soft hands.

thx mientajhraqowhraqwicz

i saw the headline and flinched a little, half-expecting to find below it some butchered backhanded compliments scattered about yet another writer's own hatey-agenda driven words. color me shocked when i realized it was mostly mientadfh dougie shedding some thoughtful light on the golden boy everyone loves to loathe.

Mient.kiewicz refused to discuss his true feelings about A-Rod with either his teammates or the media at the time, mainly because they would've gone counter to his angry Boston teammates. That wouldn't go over too well with the fellas. So in the spirit of clubhouse harmony, he kept them to himself. Until the other day.

You see, Mientkiewicz likes the guy and thinks he's been getting a bum rap from Boston.

"I know what he's like inside," he said inside the locker room of his new team, the Mets. "He'll always be a friend of mine."


i was tempted to quote it all. do read the whole thing. props, minky. that took balls*.

10:43 PM :: 0 comments ::

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"[Bleep] the agent," Steinbrenner told a handful of stunned reporters before the elevator doors closed at Legends Field. "He's no good. But I want Matsui."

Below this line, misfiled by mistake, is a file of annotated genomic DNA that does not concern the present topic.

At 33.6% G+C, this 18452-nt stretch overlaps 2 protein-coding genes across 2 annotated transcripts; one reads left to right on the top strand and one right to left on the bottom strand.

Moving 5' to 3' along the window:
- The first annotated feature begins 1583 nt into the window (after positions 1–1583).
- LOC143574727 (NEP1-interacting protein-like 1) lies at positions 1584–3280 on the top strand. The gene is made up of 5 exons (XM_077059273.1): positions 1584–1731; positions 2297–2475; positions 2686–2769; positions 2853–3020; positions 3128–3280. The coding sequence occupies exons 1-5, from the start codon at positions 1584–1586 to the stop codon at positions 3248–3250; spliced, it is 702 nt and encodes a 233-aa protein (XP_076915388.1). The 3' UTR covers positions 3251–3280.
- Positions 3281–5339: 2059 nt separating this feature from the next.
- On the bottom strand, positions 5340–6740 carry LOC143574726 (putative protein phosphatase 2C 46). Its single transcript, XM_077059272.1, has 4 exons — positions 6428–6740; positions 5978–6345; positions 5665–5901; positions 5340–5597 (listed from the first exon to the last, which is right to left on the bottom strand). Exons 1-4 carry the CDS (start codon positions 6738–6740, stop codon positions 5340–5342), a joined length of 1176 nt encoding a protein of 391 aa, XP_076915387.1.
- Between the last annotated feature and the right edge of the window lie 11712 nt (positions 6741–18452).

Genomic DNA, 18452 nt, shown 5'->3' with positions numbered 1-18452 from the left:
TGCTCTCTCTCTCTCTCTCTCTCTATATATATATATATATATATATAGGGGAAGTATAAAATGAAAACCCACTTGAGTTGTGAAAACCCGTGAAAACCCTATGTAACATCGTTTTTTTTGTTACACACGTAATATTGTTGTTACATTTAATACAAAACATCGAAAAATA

i want to write something here but i'm too busy trying not to die from laughing.
12:01 PM :: 1 comments ::

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Slooze, you smarmy bitch!

- one
- two

some blohard sox fan you are... don't think i haven't seen you giving all those yankee boys the old eye, you ambitious hag.
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mean girls

so i primarily vent my baseball obsession through a message board full of females, and yeah, sometimes i we get kinda catty. from an old thread - on seeing a photo of the not-yet-mrs-johnny-damon:

me: someone needs to inform the soon to be mrs damon that her boob's about to make a run for it
june: it's late to go meet Cynthia Rodriguez' at the annual Implant Reunion

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cymbals crash

The Japanese press corps have been constantly inquiring about Matsui's situation, and when one reporter asked Jeter about Matsui yesterday, the Yankee captain shouted across the clubhouse, "Matsui, do you want to stay with us? How much do you want?" Matsui joked, through his interpreter, "$400 million, one year." [daily news]
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found this little gem while perusing nyyfans:

The arena is in downtown Boston, the heart of Red Sox Nation. There couldn't be a bigger insult than to name it after the captain of the hated New York Yankees.

But that's just what Manhattan lawyer Kerry Konrad aims to do next Tuesday after his $2,325 bid won an eBay auction giving him the one-day naming rights to the FleetCenter.

Konrad's proposed name: the Derek Jeter Center, after the Yankee shortstop.